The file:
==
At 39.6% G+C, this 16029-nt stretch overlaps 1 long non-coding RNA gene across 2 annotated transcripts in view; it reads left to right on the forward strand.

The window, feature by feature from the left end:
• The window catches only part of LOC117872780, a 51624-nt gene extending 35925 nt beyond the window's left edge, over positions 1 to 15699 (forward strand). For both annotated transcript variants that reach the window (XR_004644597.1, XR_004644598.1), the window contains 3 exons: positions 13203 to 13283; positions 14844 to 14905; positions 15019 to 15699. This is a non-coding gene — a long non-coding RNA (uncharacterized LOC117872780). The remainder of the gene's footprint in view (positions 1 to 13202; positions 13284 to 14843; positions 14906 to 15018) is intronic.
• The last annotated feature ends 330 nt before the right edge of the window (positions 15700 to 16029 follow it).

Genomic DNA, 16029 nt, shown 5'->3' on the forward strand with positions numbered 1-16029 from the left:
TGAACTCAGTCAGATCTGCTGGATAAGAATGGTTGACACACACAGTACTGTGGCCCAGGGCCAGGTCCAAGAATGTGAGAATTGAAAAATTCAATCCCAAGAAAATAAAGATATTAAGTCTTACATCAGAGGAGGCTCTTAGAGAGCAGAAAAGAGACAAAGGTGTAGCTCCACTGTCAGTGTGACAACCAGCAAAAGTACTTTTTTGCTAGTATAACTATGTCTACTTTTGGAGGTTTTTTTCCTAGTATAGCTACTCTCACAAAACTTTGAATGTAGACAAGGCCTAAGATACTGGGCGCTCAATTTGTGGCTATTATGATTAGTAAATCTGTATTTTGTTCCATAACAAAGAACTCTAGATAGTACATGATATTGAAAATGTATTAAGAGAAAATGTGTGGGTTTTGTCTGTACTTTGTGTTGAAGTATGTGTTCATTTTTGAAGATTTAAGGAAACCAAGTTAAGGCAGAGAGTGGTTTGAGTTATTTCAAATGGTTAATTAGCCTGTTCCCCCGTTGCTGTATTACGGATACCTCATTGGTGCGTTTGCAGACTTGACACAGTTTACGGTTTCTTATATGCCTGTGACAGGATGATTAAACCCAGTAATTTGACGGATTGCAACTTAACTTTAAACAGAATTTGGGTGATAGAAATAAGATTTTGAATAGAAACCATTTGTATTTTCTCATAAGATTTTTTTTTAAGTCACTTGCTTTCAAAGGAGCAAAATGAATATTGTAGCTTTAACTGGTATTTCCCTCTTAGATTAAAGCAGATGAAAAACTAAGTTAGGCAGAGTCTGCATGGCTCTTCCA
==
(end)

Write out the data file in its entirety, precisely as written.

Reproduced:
At 39.6% G+C, this 16029-nt stretch overlaps 1 long non-coding RNA gene across 2 annotated transcripts in view; it reads left to right on the forward strand.

The window, feature by feature from the left end:
• The window catches only part of LOC117872780, a 51624-nt gene extending 35925 nt beyond the window's left edge, over positions 1 to 15699 (forward strand). For both annotated transcript variants that reach the window (XR_004644597.1, XR_004644598.1), the window contains 3 exons: positions 13203 to 13283; positions 14844 to 14905; positions 15019 to 15699. This is a non-coding gene — a long non-coding RNA (uncharacterized LOC117872780). The remainder of the gene's footprint in view (positions 1 to 13202; positions 13284 to 14843; positions 14906 to 15018) is intronic.
• The last annotated feature ends 330 nt before the right edge of the window (positions 15700 to 16029 follow it).

Genomic DNA, 16029 nt, shown 5'->3' on the forward strand with positions numbered 1-16029 from the left:
TGAACTCAGTCAGATCTGCTGGATAAGAATGGTTGACACACACAGTACTGTGGCCCAGGGCCAGGTCCAAGAATGTGAGAATTGAAAAATTCAATCCCAAGAAAATAAAGATATTAAGTCTTACATCAGAGGAGGCTCTTAGAGAGCAGAAAAGAGACAAAGGTGTAGCTCCACTGTCAGTGTGACAACCAGCAAAAGTACTTTTTTGCTAGTATAACTATGTCTACTTTTGGAGGTTTTTTTCCTAGTATAGCTACTCTCACAAAACTTTGAATGTAGACAAGGCCTAAGATACTGGGCGCTCAATTTGTGGCTATTATGATTAGTAAATCTGTATTTTGTTCCATAACAAAGAACTCTAGATAGTACATGATATTGAAAATGTATTAAGAGAAAATGTGTGGGTTTTGTCTGTACTTTGTGTTGAAGTATGTGTTCATTTTTGAAGATTTAAGGAAACCAAGTTAAGGCAGAGAGTGGTTTGAGTTATTTCAAATGGTTAATTAGCCTGTTCCCCCGTTGCTGTATTACGGATACCTCATTGGTGCGTTTGCAGACTTGACACAGTTTACGGTTTCTTATATGCCTGTGACAGGATGATTAAACCCAGTAATTTGACGGATTGCAACTTAACTTTAAACAGAATTTGGGTGATAGAAATAAGATTTTGAATAGAAACCATTTGTATTTTCTCATAAGATTTTTTTTTAAGTCACTTGCTTTCAAAGGAGCAAAATGAATATTGTAGCTTTAACTGGTATTTCCCTCTTAGATTAAAGCAGATGAAAAACTAAGTTAGGCAGAGTCTGCATGGCTCTTCCA